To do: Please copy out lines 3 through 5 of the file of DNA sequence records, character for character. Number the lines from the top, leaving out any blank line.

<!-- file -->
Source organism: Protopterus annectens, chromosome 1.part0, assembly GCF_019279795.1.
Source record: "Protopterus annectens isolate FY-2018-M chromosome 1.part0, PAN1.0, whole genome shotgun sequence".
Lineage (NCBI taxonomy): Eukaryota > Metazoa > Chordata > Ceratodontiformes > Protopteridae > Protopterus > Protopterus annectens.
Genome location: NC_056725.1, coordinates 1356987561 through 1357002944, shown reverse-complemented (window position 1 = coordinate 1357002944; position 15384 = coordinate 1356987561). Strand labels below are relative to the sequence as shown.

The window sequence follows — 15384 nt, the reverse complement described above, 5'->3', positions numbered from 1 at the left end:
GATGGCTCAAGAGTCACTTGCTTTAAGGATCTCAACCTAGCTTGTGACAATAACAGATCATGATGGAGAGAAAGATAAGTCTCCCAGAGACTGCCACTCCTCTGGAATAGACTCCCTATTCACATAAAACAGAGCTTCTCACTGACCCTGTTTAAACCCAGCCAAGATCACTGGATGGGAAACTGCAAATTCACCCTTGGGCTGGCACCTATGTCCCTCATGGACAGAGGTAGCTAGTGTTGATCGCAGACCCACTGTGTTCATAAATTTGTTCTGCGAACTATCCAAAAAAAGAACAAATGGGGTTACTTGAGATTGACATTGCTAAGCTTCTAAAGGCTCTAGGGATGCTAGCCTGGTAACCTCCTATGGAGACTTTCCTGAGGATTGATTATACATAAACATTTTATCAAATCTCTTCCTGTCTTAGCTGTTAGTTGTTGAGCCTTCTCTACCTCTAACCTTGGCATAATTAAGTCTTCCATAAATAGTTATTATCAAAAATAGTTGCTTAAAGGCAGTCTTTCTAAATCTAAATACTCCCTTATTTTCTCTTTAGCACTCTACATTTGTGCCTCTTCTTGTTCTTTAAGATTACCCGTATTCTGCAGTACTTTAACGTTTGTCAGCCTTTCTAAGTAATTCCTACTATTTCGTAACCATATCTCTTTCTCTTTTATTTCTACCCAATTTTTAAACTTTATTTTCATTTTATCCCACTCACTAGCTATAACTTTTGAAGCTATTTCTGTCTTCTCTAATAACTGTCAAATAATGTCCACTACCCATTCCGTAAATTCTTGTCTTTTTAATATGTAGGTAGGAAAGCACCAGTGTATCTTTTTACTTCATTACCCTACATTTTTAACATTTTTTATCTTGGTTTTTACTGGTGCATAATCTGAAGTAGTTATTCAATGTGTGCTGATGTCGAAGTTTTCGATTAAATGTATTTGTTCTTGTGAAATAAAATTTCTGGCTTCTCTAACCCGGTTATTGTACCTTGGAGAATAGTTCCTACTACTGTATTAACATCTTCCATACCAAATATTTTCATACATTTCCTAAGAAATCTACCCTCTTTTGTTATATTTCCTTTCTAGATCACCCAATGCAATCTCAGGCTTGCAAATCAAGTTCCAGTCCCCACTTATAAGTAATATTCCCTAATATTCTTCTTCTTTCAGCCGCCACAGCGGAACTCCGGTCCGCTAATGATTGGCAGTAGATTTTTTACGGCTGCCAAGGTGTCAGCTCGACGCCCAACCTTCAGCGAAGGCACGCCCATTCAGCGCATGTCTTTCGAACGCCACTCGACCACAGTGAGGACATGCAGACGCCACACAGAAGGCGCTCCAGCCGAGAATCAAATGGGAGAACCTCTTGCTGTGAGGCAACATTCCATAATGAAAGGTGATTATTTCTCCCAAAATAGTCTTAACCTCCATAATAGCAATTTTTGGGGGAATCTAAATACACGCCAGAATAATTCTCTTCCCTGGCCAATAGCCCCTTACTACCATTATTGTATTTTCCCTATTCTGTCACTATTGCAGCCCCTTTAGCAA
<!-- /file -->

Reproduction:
Lineage (NCBI taxonomy): Eukaryota > Metazoa > Chordata > Ceratodontiformes > Protopteridae > Protopterus > Protopterus annectens.
Genome location: NC_056725.1, coordinates 1356987561 through 1357002944, shown reverse-complemented (window position 1 = coordinate 1357002944; position 15384 = coordinate 1356987561). Strand labels below are relative to the sequence as shown.

The window sequence follows — 15384 nt, the reverse complement described above, 5'->3', positions numbered from 1 at the left end: